By Mathew Ingram
June 23, 2016

This essay originally appeared in Data Sheet, Fortune’s daily tech newsletter. Sign up here.

There are plenty of serious issues the world is concerned about, and in some cases even terrified of—Donald Trump as president, war in the Middle East, and so on. It’s a long list. But for the Apple faithful and formerly faithful, there is only one question: Is removing the headphone jack from the iPhone (and possibly also the MacBook Pro) the right thing to do, or is Apple (aapl) making a colossal mistake?

There have been rumors about Apple ditching the old-fashioned headphone jack for some time now. But the debate really heated up recently with a number of credible reports that the next iPhone will replace it with a Lightning connector, in keeping with the rest of Apple’s hardware. And that has set off a firestorm of almost religious intensity.

Verge editor-in-chief Nilay Patel wrote a screed about how wrong this move would be, calling it “user-hostile and stupid.” Getting rid of the jack would make the iPhone worse, “in extremely obvious ways,” he said, including the fact that it would make it easier for music companies to enforce digital rights management, or DRM.

Wireless headphones are also much worse than wired ones, Patel argued, and losing the jack would destroy an entire ecosystem of useful peripherals that has grown up around it.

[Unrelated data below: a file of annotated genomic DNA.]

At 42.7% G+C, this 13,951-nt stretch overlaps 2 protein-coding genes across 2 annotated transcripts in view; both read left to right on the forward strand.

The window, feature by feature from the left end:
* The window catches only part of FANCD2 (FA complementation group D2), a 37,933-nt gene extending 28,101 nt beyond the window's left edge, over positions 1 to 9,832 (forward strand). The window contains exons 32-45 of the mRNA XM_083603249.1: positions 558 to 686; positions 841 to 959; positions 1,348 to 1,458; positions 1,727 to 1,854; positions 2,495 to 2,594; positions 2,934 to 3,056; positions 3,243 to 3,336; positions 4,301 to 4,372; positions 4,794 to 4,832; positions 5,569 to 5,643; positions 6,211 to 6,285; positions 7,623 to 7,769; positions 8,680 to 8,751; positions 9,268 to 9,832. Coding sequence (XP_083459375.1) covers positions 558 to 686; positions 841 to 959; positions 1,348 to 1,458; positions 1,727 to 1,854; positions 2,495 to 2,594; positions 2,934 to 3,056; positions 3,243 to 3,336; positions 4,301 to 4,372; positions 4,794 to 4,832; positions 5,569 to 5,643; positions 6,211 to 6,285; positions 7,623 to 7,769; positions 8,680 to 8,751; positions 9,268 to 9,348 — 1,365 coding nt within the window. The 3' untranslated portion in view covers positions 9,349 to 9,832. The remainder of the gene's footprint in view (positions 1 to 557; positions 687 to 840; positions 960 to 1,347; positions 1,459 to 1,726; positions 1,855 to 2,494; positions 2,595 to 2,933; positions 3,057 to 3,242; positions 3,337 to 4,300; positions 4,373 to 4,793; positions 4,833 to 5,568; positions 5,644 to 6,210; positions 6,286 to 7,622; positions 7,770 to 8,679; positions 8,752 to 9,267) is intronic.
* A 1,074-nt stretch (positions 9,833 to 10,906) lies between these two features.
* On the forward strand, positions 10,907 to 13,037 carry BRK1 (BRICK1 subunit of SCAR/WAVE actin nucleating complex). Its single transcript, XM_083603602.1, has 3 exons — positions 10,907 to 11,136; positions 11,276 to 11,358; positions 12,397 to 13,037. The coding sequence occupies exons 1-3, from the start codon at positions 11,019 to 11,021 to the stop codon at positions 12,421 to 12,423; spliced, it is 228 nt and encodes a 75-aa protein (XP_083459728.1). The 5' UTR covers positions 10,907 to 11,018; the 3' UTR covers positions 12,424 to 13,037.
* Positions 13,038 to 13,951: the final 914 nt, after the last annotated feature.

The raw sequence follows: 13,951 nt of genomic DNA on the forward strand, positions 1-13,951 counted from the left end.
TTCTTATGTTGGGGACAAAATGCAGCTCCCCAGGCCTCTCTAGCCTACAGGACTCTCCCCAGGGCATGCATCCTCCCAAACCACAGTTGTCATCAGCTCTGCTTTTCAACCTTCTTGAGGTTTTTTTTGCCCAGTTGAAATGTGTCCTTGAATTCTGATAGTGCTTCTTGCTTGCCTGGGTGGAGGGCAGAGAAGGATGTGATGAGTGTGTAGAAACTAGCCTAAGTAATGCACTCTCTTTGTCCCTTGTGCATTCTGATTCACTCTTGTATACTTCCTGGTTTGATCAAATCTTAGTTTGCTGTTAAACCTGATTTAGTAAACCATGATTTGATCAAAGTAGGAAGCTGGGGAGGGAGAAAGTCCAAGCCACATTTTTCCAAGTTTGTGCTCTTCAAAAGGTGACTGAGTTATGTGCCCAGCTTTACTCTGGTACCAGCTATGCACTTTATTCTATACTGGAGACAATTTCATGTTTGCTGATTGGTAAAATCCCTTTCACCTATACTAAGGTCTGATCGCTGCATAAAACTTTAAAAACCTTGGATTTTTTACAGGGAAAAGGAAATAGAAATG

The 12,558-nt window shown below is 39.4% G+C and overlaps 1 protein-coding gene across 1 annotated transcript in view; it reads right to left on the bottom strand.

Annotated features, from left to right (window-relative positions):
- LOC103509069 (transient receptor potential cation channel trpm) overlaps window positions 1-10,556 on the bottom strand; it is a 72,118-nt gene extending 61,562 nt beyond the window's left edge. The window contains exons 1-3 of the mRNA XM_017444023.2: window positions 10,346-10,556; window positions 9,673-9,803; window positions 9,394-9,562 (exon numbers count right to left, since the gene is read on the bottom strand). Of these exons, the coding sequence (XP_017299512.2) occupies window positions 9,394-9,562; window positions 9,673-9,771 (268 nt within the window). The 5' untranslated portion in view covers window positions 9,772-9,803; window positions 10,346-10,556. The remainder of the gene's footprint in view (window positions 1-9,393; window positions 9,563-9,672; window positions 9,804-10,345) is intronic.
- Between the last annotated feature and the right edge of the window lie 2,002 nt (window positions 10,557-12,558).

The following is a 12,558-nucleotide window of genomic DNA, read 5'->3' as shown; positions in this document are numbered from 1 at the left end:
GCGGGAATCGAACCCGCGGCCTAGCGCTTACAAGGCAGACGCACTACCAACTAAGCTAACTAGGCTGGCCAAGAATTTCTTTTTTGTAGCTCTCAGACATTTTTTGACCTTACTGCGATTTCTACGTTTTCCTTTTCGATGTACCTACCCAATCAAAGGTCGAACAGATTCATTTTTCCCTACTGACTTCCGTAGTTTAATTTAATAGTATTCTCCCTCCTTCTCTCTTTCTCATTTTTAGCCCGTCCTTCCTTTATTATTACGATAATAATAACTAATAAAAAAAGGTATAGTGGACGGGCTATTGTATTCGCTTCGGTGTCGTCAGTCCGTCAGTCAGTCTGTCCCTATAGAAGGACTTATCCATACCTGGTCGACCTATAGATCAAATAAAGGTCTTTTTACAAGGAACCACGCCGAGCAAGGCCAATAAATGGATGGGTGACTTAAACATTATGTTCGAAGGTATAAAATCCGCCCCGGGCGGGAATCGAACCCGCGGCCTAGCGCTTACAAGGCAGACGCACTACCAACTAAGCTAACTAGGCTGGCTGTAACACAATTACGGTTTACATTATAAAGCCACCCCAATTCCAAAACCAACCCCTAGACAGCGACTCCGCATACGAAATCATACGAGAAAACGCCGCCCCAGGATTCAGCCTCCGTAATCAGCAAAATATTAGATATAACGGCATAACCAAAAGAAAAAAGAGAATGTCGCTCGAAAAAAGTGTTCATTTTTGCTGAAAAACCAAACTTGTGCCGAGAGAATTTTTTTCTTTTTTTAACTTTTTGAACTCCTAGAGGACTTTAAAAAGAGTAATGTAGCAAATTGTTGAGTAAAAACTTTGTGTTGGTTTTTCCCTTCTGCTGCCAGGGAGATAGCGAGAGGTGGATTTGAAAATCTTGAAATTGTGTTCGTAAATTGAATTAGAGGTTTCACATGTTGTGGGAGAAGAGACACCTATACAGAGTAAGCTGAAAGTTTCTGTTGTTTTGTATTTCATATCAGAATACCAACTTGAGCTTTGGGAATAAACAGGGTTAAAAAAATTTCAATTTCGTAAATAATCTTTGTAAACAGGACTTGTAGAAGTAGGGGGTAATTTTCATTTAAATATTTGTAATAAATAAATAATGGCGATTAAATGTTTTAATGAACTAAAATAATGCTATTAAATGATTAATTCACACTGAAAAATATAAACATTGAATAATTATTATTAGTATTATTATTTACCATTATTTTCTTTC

In the other corner is legendary Apple blogger John Gruber of Daring Fireball. Gruber’s argument—and that of other supporters of the move, such as venture-capitalist M.G. Siegler—boils down to “we have to lose it sometime, so why not now?” In other words, we should trust Apple.

The analog jack simply isn’t adaptable enough to be a useful part of the smartphone future, this theory goes. And since Apple has consistently been ahead of the pack when it comes to ditching vestigial connectors and features such as CD drives, it might as well make the move now.

Apple iPhone sales are way down this year:

In the end, of course, it doesn’t really matter what we think of Apple’s decision-making ability. The company will do whatever it thinks it needs to do to suit its own purposes—which occasionally align with what users want—and Apple fans will put up with it, the way they always do. And the world will continue to spin around the sun, the way it always has.

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